A long long time ago in a little Polish village, on the eve of the Nazi invasion, there lived a girl so beautiful that she was called Anielica, because her face was that of an angel's. And there also lived a boy who was called the Pigeon, because his nose was as beaked and ugly as the bird's. The Angel was as kind as she was beautiful and the Pigeon, while not handsome, was smart and resourceful, confident and brave. In order to stand out from the scores of suitors who sought Anielica's hand, the Pigeon told her father that he would renovate their family home for free. Over the next months, the Pigeon became a fixture in Anielica's family, crafting furniture and cabinetry with his hands, befriending her brother, and slowly and sweetly finding a way into Anielica's heart. The love story of the Angel and the Pigeon is juxtaposed with the story of their granddaughter who, decades later, moves from the village to the big city of Krakow. Krakow is bustling with the freedom brought about by the fall of communism, and she must discover her place in this New Poland.
Why I read this book:
- I am a sucker for cool titles.
- Look at that cover. Doesn't that look like the cover of a fairy tale?
- Historical fiction set in WWII Europe is one of my favorite genres.
What I loved:
As much as I love a swashbuckling hero, handsome of face and brawny of body, I absolutely ADORED the Pigeon. The fact that the Ugly Duckling: a) knows his own value, b) has the wits to win Anielica's and her father's favor over all of his competitors, and c) has the guts to go after what he wants even if he isn't great to look at just does it for me. And talk about guts: he not only wins Anielica's heart, he saves the village from first the Nazis and then the Soviets and he leads a band of Polish partisans.
What I didn't love:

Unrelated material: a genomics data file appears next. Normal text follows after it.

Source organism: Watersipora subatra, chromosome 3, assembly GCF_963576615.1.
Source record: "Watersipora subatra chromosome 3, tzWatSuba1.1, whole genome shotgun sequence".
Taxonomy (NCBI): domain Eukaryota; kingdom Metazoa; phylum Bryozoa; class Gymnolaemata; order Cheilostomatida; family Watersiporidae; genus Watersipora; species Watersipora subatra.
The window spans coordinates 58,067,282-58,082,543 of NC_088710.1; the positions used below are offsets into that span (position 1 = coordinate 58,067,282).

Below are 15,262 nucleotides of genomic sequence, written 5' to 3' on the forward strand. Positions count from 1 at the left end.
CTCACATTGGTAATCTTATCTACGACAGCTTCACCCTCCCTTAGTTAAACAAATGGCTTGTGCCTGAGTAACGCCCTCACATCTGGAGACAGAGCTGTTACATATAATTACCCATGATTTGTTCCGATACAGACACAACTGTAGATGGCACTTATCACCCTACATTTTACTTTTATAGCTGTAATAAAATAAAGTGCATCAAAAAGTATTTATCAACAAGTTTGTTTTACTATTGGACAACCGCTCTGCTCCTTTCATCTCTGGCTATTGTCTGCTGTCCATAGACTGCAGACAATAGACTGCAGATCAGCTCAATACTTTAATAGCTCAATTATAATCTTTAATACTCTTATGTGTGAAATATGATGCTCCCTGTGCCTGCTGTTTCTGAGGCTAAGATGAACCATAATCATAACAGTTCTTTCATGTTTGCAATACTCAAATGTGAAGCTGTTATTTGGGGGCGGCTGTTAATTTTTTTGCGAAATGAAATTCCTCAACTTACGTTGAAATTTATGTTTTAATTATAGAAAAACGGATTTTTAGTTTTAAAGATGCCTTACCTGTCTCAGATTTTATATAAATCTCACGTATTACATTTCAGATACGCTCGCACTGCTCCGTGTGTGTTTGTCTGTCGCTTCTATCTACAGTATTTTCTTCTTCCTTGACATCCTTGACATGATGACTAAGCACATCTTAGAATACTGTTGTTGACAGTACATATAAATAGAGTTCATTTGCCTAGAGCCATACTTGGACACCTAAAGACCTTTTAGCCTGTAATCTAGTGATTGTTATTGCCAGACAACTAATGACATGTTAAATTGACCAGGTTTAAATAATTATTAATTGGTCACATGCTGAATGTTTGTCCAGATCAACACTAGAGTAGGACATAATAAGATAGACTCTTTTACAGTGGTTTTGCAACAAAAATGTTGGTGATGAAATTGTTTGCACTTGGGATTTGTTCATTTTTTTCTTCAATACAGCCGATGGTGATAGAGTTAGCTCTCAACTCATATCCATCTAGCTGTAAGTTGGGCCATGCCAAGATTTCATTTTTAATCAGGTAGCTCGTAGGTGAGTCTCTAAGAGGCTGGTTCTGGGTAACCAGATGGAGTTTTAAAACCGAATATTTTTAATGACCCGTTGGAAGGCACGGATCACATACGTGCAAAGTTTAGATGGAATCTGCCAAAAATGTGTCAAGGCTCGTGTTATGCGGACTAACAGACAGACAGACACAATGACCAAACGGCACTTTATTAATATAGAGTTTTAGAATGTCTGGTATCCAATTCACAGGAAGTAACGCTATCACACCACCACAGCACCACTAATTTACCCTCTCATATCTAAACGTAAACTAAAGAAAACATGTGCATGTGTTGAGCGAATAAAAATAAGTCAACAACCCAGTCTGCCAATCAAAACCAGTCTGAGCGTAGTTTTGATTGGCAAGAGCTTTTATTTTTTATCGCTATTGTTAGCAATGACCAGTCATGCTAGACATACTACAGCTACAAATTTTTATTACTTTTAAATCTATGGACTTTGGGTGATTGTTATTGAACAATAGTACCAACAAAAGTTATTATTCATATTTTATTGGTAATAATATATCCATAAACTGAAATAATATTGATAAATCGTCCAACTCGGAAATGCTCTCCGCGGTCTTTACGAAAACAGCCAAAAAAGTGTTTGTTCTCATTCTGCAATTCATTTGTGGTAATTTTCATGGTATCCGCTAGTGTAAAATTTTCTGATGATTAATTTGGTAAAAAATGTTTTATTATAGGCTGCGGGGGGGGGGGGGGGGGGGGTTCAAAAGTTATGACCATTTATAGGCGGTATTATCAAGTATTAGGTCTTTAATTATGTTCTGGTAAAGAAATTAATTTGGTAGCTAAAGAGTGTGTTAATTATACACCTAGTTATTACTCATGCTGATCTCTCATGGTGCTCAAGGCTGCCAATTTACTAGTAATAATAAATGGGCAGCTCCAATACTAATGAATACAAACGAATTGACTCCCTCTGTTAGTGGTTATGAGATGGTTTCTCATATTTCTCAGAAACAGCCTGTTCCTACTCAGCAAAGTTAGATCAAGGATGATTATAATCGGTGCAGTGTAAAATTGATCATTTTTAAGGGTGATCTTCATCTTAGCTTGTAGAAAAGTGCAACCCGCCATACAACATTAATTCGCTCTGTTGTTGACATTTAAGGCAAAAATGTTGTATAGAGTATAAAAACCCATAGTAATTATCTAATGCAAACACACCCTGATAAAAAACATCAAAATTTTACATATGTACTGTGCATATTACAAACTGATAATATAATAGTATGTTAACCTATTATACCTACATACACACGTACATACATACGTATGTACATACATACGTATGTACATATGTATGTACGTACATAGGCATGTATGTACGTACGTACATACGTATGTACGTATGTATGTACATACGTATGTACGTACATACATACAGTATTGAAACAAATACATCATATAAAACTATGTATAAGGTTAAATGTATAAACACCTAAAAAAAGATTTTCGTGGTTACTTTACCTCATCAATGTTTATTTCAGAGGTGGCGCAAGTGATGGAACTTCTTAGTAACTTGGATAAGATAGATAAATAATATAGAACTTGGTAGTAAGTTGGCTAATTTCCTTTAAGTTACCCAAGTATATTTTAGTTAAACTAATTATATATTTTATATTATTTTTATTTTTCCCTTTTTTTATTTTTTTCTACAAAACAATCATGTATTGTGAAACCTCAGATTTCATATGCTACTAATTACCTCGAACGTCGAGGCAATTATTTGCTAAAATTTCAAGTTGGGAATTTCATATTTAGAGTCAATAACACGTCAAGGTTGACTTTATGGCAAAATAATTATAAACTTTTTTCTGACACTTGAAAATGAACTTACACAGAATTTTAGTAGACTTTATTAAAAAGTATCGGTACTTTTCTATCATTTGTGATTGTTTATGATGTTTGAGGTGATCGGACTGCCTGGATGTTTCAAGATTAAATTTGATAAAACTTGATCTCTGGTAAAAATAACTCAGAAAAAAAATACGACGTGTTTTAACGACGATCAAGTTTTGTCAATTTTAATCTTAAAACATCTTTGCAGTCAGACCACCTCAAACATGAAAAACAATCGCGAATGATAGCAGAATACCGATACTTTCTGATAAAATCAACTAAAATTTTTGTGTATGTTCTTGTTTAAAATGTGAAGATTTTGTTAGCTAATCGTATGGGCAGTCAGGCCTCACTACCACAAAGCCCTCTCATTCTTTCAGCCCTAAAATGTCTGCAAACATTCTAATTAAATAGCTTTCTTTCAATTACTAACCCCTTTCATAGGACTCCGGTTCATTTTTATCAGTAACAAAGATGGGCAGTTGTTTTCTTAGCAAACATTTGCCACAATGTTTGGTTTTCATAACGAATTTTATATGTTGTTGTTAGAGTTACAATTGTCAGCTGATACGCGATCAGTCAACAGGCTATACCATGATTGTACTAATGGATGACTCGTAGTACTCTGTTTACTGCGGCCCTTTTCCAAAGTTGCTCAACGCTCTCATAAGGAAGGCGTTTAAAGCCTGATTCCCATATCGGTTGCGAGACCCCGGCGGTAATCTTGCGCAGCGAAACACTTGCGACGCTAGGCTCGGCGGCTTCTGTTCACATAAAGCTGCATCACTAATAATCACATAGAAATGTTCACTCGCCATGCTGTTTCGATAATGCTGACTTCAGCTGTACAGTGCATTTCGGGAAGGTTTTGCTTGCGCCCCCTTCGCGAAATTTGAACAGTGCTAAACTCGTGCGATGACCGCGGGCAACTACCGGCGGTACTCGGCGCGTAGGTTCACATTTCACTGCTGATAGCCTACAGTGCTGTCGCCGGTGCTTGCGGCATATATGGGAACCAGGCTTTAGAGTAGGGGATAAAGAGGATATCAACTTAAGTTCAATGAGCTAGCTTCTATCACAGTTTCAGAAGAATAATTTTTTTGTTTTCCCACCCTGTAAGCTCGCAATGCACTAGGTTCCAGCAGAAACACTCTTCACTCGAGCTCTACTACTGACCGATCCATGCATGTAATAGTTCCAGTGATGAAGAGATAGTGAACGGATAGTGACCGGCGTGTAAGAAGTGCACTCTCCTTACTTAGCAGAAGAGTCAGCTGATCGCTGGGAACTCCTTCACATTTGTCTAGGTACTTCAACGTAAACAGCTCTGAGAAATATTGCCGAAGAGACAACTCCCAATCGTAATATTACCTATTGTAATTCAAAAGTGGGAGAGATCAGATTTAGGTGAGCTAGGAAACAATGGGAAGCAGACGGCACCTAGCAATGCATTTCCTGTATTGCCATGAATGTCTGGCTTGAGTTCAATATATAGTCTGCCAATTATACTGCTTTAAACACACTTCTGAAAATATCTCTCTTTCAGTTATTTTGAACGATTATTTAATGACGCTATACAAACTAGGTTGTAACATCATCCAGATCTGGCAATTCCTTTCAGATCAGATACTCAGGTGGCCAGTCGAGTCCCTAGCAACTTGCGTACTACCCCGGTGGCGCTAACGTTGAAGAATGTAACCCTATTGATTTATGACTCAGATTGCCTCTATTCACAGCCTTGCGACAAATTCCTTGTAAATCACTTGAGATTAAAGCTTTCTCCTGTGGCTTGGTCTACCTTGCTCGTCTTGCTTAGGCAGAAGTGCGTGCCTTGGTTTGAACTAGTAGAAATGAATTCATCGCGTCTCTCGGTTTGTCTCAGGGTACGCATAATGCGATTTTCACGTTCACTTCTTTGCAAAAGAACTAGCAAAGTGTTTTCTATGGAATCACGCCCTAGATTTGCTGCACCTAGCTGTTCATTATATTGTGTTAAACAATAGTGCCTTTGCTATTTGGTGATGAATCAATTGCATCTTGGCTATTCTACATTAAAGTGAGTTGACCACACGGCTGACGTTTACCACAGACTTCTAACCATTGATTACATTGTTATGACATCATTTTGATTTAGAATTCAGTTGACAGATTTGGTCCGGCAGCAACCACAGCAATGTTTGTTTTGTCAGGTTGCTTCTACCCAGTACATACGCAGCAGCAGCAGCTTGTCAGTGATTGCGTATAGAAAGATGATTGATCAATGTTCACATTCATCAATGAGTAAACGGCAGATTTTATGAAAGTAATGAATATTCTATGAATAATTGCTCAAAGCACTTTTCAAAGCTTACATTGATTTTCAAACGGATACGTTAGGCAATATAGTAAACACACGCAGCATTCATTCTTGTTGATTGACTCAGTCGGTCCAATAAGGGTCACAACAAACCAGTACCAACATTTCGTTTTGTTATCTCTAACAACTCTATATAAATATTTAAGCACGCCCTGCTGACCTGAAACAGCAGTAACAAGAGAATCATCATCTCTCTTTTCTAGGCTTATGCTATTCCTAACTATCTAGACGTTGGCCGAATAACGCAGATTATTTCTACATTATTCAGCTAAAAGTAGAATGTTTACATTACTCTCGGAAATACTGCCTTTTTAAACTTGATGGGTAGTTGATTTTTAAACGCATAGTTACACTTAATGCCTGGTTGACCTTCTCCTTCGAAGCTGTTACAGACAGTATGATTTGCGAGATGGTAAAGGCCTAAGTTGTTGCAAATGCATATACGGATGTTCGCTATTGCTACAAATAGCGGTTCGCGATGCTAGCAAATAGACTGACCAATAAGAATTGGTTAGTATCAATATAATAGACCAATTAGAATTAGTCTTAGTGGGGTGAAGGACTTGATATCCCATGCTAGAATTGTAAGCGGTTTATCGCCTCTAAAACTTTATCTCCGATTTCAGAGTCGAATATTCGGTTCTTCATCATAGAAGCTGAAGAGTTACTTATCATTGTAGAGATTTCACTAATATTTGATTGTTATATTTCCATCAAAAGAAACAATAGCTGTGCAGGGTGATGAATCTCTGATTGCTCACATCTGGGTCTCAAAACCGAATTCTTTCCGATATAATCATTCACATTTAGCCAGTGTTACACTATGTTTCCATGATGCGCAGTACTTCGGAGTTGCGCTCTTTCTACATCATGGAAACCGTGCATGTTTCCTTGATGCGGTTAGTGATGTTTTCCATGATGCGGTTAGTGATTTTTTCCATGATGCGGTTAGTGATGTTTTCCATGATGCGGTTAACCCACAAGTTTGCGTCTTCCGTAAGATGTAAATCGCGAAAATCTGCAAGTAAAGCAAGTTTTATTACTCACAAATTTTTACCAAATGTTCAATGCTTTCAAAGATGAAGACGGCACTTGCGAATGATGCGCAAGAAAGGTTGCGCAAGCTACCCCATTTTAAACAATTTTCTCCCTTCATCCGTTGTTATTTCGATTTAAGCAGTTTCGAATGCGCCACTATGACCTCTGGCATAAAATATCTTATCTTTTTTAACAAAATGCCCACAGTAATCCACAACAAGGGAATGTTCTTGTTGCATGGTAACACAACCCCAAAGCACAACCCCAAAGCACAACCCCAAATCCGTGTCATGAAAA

The granddaughter of the Pigeon and Anielica is only referred to as Baba Yaga. She, being the Pigeon's granddaughter, is as ugly as the Baba Yaga of folklore: the craggy old witch in the woods. So the reader follows Baba Yaga in her attempts at love and education and self-discovery. At the end of the book we discover Baba Yaga's real name, but it's not a big revelation. In the end it's just a name, just like every other, and I'm not sure why her hideous nickname and her ugliness were emphasized so much. We already get that she's just an awkward village girl in the Big Bad City. It just seems so wrong to call a young girl ugly and that made me wince over and over.
I just wasn't as captivated by Baba Yaga's storyline. I couldn't see where the author was going with it. I was looking for a love story... Will it be Tadeusz or Sebastian? When I discovered I was off-track, I looked for evidence that she was going to pursue a dream: a career or emigration to America. Scratch that, too. Eventually, the two storylines dovetail into a satisfying and heartbreaking ending, but I was more compelled by the WWII story.
The Sweetest Thing:
During the renovation of her home, Anielica is too shy to talk to the Pigeon directly, but she leaves him little notes where he can find them. These are the words by which they begin to fall in love:
I AM MISSING MY SECOND MOLAR ON THE LEFT SIDE, BOTTOM.
ONCE I WAKE UP, I CAN"T FALL BACK ASLEEP.
SOMETIMES I READ BOOKS THAT MY PARENTS WOULD NOT LIKE.
I LOVE TO WATCH YOU WORK.
3/5 stars. Sweet and whimsical. A Long, Long Time Ago and Essentially True may appeal to fans of Gabriel Garcia Marquez.